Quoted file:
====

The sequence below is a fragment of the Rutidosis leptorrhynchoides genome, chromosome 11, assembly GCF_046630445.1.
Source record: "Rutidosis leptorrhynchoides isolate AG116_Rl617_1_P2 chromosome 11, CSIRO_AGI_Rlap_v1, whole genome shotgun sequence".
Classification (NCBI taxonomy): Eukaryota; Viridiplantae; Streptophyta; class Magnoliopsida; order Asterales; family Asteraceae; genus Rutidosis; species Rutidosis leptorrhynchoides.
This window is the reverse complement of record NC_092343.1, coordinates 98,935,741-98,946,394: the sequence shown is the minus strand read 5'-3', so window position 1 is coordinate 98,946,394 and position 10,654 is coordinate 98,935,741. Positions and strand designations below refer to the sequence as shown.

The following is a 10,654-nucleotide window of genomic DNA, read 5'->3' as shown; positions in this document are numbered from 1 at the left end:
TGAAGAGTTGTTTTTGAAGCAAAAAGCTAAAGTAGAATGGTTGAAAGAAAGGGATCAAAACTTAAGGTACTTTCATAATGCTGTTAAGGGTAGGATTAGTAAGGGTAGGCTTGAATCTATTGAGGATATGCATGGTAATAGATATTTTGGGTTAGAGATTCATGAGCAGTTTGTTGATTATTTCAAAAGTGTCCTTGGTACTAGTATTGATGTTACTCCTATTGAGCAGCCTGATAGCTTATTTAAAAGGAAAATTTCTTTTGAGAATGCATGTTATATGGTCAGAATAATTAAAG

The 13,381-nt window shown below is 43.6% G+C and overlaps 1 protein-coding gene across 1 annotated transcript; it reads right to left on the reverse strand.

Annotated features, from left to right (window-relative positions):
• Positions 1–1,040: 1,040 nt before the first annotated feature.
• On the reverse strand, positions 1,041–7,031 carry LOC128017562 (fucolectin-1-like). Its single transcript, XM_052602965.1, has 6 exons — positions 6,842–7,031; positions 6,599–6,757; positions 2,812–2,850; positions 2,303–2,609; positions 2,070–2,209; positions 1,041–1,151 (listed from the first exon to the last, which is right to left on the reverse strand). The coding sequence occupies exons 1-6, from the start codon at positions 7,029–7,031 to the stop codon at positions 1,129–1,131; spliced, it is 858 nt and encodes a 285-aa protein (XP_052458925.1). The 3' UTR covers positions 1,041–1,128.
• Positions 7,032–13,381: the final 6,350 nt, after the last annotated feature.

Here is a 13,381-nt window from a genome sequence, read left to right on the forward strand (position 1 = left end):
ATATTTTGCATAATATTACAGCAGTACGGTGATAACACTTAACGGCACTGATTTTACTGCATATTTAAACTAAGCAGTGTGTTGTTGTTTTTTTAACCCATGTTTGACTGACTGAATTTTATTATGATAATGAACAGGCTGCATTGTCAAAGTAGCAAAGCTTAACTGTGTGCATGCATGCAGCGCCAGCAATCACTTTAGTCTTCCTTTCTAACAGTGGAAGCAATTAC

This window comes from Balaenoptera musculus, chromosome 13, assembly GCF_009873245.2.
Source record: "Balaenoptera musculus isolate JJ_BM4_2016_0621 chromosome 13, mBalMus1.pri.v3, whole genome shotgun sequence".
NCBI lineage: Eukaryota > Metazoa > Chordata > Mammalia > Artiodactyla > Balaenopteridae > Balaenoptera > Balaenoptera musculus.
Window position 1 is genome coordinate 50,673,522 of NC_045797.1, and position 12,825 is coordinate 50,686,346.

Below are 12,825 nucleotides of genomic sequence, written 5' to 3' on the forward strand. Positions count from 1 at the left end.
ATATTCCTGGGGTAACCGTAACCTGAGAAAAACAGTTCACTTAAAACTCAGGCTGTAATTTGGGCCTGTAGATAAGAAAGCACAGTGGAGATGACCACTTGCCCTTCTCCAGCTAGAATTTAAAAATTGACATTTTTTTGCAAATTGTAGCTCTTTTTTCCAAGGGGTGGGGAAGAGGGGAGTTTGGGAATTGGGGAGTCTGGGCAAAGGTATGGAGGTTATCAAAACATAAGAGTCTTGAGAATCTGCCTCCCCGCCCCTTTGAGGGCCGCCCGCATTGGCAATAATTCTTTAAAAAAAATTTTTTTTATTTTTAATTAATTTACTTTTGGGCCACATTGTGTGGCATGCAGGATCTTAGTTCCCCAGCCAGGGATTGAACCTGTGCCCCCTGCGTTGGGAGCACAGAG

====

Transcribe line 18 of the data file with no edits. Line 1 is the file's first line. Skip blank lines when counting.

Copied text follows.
Below are 12,825 nucleotides of genomic sequence, written 5' to 3' on the forward strand. Positions count from 1 at the left end.